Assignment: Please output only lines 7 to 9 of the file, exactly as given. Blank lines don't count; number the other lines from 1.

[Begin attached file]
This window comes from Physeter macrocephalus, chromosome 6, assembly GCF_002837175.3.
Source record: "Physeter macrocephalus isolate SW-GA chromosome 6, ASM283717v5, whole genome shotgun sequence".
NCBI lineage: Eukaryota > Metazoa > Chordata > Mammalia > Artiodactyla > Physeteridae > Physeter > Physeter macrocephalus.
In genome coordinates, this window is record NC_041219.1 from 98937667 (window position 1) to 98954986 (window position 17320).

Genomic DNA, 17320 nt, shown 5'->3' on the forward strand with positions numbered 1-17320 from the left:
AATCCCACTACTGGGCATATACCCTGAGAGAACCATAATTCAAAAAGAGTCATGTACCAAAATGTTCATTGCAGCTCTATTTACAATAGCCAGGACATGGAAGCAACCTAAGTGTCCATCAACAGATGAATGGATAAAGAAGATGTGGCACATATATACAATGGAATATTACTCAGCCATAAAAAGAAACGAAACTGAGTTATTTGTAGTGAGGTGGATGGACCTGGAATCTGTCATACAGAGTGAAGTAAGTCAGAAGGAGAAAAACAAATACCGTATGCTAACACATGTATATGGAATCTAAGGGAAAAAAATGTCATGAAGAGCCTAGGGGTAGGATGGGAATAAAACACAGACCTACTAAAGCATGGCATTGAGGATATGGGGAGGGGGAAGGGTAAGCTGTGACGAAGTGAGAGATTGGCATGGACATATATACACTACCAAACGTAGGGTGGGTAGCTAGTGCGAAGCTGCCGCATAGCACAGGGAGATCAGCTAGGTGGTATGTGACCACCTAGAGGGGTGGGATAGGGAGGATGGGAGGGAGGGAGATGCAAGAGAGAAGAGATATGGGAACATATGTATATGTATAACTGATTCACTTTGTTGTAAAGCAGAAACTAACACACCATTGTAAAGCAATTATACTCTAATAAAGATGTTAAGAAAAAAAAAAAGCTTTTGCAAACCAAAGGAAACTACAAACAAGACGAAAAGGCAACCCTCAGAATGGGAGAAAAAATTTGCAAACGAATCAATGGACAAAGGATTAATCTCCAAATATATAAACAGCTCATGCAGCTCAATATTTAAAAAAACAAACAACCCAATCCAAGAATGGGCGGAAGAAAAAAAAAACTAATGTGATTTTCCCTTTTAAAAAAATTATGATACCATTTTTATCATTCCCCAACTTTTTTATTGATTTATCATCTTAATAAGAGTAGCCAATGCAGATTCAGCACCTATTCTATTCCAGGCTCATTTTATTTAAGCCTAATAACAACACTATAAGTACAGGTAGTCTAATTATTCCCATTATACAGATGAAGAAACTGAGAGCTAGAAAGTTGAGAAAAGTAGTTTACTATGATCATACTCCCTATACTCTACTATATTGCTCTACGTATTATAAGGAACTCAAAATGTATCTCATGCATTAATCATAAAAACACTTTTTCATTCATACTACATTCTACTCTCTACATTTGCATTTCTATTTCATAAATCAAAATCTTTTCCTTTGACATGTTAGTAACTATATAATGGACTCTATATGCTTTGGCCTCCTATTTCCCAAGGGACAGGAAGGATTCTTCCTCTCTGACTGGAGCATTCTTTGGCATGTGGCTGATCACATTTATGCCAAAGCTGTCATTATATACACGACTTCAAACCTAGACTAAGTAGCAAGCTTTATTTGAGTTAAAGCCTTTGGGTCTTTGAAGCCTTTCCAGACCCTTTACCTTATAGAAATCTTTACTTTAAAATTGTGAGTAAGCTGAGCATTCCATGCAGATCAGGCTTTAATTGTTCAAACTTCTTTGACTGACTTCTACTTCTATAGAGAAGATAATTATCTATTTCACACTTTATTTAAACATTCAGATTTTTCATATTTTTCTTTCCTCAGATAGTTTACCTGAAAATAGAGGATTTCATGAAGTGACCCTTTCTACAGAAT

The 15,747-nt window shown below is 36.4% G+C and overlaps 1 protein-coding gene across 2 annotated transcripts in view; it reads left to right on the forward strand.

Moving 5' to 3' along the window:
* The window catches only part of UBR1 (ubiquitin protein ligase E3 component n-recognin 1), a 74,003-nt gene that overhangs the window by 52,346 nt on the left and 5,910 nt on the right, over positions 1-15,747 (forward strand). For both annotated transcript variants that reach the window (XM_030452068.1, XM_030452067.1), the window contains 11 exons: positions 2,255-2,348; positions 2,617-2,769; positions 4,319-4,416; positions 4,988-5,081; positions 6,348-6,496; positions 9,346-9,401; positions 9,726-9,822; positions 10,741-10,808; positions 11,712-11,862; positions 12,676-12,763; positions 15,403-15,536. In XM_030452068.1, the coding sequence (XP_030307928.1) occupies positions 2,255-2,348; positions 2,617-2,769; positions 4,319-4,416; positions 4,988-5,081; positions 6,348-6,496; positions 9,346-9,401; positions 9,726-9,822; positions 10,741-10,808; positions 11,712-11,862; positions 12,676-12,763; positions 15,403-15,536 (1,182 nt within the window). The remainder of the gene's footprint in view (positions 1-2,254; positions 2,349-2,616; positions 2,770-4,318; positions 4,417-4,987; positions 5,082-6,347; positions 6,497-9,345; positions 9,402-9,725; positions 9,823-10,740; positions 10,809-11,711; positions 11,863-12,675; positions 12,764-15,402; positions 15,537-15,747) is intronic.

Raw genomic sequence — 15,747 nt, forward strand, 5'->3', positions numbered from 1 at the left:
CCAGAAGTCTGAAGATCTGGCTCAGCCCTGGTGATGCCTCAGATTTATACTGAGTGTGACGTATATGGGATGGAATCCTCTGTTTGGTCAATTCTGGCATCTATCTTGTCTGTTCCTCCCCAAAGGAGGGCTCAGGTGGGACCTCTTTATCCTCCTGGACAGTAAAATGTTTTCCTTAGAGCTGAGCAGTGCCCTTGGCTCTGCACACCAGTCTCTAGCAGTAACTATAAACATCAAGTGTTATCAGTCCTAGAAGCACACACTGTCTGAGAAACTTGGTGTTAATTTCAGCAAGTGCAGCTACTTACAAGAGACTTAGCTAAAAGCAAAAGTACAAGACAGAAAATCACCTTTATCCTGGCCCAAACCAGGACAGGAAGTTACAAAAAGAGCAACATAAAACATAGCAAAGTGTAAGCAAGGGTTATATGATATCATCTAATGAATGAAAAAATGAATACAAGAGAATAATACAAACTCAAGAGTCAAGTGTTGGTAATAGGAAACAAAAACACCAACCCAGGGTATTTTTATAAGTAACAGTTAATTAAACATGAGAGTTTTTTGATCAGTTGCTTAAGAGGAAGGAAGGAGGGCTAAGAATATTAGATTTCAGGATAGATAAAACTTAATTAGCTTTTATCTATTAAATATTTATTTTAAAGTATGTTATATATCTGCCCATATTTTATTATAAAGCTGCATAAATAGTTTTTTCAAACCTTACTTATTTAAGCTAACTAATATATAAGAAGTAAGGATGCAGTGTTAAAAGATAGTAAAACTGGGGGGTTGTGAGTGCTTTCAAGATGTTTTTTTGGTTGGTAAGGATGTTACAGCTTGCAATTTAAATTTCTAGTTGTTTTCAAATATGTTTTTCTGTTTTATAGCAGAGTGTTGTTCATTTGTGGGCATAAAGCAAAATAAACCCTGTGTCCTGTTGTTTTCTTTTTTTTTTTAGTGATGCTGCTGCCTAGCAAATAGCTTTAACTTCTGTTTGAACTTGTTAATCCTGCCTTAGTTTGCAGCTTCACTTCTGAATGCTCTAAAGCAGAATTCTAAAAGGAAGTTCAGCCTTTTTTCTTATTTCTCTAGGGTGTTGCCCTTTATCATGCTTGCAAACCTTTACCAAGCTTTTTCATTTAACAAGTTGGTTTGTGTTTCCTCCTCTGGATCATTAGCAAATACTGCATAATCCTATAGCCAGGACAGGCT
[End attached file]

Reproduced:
The 15,747-nt window shown below is 36.4% G+C and overlaps 1 protein-coding gene across 2 annotated transcripts in view; it reads left to right on the forward strand.

Moving 5' to 3' along the window:
* The window catches only part of UBR1 (ubiquitin protein ligase E3 component n-recognin 1), a 74,003-nt gene that overhangs the window by 52,346 nt on the left and 5,910 nt on the right, over positions 1-15,747 (forward strand). For both annotated transcript variants that reach the window (XM_030452068.1, XM_030452067.1), the window contains 11 exons: positions 2,255-2,348; positions 2,617-2,769; positions 4,319-4,416; positions 4,988-5,081; positions 6,348-6,496; positions 9,346-9,401; positions 9,726-9,822; positions 10,741-10,808; positions 11,712-11,862; positions 12,676-12,763; positions 15,403-15,536. In XM_030452068.1, the coding sequence (XP_030307928.1) occupies positions 2,255-2,348; positions 2,617-2,769; positions 4,319-4,416; positions 4,988-5,081; positions 6,348-6,496; positions 9,346-9,401; positions 9,726-9,822; positions 10,741-10,808; positions 11,712-11,862; positions 12,676-12,763; positions 15,403-15,536 (1,182 nt within the window). The remainder of the gene's footprint in view (positions 1-2,254; positions 2,349-2,616; positions 2,770-4,318; positions 4,417-4,987; positions 5,082-6,347; positions 6,497-9,345; positions 9,402-9,725; positions 9,823-10,740; positions 10,809-11,711; positions 11,863-12,675; positions 12,764-15,402; positions 15,537-15,747) is intronic.